- The Food and Drug Administration was supposed to decide by early March whether to approve a closely watched and controversial treatment for Alzheimer's disease. But on Friday, the treatment's developer, Biogen, said that decision could take up to three months longer because of additional information submitted at the agency's request.
- While regulatory delays can be a cause for concern, investors took a largely positive view of Friday's update. In November, a team of independent advisors to the FDA sharply criticized the data supporting Biogen's drug, known as aducanumab, which left investors fearful of an outright rejection. That the agency has now moved the approval deadline back to June 7 suggests to some that it wants to authorize aducanumab. Biogen's share price was up about 8% midday Friday.
- If approved, aducanumab would be the first marketed drug meant to alter the course of Alzheimer's, a title Wall Street analysts believe will translate to billions of dollars in annual sales. However, mixed and, by some accounts, confusing clinical data have raised questions about whether the drug actually offers a positive effect on patients' daily lives.
Aducanumab has taken one of the most winding paths of any drug in recent history.
After going through initial clinical testing, Biogen pushed two doses of the drug into a pair of large, identically-designed studies meant to prove its merit in early Alzheimer's patients. The studies, named ENGAGE and EMERGE, started a month apart in the late summer of 2015. Biogen amended the studies a few times over the following few years, but the first major, course-changing event for aducanumab didn't come until March 2019.
Then, Biogen revealed that a pre-planned, interim look at the data suggested aducanumab was unlikely to succeed in either study. The company decided to discontinue them both as a result.
Just seven months later, however, Biogen reversed course. Executives said that further analysis with more data showed the higher dose of aducanumab had hit the main goal of the EMERGE trial by slowing patients' cognitive decline. Though ENGAGE still didn't succeed, Biogen claimed there were enough positive findings from the trials to ask the FDA for approval. The company submitted its approval application in July 2020, and was told to expect a decision by March 7, 2021.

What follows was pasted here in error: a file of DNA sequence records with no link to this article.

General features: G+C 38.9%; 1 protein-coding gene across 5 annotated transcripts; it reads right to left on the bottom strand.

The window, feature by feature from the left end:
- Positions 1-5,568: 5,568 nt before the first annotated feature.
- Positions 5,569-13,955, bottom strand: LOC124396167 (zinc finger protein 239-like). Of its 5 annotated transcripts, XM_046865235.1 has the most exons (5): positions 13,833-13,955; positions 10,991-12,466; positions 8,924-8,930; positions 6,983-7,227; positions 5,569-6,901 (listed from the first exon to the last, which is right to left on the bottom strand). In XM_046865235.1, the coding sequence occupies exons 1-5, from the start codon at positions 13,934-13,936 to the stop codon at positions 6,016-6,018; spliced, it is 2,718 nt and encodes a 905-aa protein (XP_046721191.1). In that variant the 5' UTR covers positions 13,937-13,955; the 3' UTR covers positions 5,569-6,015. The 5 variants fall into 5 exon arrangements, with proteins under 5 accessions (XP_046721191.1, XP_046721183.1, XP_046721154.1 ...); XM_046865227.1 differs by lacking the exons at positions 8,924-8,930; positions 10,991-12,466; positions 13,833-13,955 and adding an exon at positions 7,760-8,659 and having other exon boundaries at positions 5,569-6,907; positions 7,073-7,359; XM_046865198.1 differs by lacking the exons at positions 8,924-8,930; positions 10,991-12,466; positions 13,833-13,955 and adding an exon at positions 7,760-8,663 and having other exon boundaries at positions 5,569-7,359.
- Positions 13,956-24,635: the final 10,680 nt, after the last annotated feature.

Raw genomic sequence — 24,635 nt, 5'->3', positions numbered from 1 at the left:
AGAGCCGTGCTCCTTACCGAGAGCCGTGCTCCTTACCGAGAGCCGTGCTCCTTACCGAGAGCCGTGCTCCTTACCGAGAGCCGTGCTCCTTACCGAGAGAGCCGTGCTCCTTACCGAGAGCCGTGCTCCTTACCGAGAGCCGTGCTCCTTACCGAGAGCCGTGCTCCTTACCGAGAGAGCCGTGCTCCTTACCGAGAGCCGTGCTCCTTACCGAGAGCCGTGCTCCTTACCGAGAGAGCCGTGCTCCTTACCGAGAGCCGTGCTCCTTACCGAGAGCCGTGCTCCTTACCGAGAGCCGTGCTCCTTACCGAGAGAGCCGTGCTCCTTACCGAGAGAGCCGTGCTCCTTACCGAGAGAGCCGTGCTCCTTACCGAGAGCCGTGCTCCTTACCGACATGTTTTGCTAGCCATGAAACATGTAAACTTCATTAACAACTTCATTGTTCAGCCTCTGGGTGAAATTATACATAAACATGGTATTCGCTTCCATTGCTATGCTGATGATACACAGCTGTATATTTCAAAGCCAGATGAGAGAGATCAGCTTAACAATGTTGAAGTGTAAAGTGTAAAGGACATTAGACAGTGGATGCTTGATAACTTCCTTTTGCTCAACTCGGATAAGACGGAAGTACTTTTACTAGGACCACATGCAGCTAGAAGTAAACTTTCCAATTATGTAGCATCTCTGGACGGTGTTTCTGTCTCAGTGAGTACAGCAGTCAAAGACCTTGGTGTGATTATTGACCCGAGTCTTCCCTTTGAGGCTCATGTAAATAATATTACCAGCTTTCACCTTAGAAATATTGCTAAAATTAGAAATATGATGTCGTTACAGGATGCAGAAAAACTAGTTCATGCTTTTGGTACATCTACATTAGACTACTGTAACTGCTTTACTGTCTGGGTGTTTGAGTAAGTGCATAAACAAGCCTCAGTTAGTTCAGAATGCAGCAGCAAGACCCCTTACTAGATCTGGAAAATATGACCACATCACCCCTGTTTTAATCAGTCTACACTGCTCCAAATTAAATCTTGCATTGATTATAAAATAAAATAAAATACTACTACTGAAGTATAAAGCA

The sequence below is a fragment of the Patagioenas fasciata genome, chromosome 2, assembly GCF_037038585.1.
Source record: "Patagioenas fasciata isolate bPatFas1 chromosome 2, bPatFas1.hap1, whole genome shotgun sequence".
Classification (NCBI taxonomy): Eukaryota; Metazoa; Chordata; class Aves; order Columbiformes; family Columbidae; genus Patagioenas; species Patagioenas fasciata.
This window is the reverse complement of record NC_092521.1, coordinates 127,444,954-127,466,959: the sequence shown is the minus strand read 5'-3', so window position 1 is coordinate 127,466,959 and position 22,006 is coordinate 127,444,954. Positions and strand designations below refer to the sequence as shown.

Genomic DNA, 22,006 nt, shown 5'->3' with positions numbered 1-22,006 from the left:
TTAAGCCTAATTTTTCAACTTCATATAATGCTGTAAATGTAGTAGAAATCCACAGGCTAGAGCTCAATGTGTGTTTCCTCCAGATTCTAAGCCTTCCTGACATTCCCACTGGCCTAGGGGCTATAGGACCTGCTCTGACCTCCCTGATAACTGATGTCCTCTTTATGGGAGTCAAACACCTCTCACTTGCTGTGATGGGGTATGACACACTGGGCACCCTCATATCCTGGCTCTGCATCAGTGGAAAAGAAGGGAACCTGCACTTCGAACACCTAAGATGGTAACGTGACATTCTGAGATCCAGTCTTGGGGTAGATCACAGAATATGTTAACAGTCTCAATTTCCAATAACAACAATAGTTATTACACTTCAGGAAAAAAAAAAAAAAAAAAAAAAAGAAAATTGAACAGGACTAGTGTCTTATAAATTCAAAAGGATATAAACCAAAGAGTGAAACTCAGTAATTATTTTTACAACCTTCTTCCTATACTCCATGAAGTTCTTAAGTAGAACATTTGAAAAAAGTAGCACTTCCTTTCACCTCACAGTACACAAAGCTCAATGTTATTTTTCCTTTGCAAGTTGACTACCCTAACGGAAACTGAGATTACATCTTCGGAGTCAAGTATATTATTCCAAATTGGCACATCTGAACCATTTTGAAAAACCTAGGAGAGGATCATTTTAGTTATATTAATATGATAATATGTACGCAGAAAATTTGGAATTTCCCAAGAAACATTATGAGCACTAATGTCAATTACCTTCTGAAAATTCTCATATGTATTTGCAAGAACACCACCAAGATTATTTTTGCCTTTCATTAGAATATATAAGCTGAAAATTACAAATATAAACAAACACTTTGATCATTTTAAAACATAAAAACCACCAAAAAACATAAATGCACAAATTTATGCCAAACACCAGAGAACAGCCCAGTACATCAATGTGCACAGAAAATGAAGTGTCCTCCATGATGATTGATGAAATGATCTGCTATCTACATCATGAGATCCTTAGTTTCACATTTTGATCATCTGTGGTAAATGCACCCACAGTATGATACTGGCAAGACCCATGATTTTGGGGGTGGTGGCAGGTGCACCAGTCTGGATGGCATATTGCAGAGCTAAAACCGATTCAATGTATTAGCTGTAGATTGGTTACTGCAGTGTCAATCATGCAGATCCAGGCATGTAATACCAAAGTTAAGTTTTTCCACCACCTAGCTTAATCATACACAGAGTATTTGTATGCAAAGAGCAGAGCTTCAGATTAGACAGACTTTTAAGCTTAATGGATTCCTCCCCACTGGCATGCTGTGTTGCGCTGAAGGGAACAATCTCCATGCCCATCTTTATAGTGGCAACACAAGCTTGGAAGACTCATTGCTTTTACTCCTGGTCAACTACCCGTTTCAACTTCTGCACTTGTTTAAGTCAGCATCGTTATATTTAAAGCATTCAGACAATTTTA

In the months since that submission, it's become clear that much of Biogen's confidence in aducanumab stems from the FDA, which worked closely with the company as it reassessed results from the two studies.
In fact, the FDA's clinical reviewers have been uncharacteristically bullish about the data, standing largely in opposition with agency statisticians who were critical of the ways Biogen collected and examined it. That led to a brief period when investors thought approval was more than likely.
However, when the FDA sought advice from a committee of Alzheimer's experts in November, the panelists strongly opposed aducanumab's approval and called out the agency for its apparent eagerness to accept mixed results. While the FDA isn't required to follow advisers' recommendations, it typically does.
This push and pull has left aducanumab's approval chances in limbo. As analysts at Stifel point out, "the whole aducanumab regulatory saga has been a challenging guessing game from the beginning."
Pushing back the drug's approval deadline will keep that game going longer.
Some see the delay as a good sign for aducanumab. Evercore ISI analyst Umer Raffat noted how, when the FDA has overturned "overwhelmingly negative" opinions from advisers in the past, it's done so because it received new, meaningful data. In Biogen's case, this new data could be from EMBARK, a long-term extension study of aducanumab.
Raffat recently told BioPharma Dive that, should the FDA extend its review time, his estimate for the probability of aducanumab's approval would go from below 50% up to 70%. "Why? Because if the [deadline's] extended, that's the most direct hint that Biogen just submitted data from EMBARK. And that would mean maybe FDA is looking at more data beyond what the [advisers] had."
Others aren't so sure. Recent criticisms of the FDA, along with a dire need for public trust amid the fast development and clearance of coronavirus vaccines, has put an immense amount of pressure on the agency to make decisions based on science.
"We think submission of EMBARK data is triggering the extension, but that ultimately it is more likely cover to let a thorough internal process play out at FDA," wrote Brian Skorney, an analyst at Baird who's been bearish on aducanumab.
"Given the new review timeline, [President Joseph] Biden's FDA commissioner will now fully own this review decision," Skorney added, referring to the fact that the administration has yet to decide whether acting commissioner Janet Woodcock, or someone else, will file the role full time.
"Scientifically, rejection is the only answer and we continue to believe the policitical winds also, once again, favor an evidence-based approach."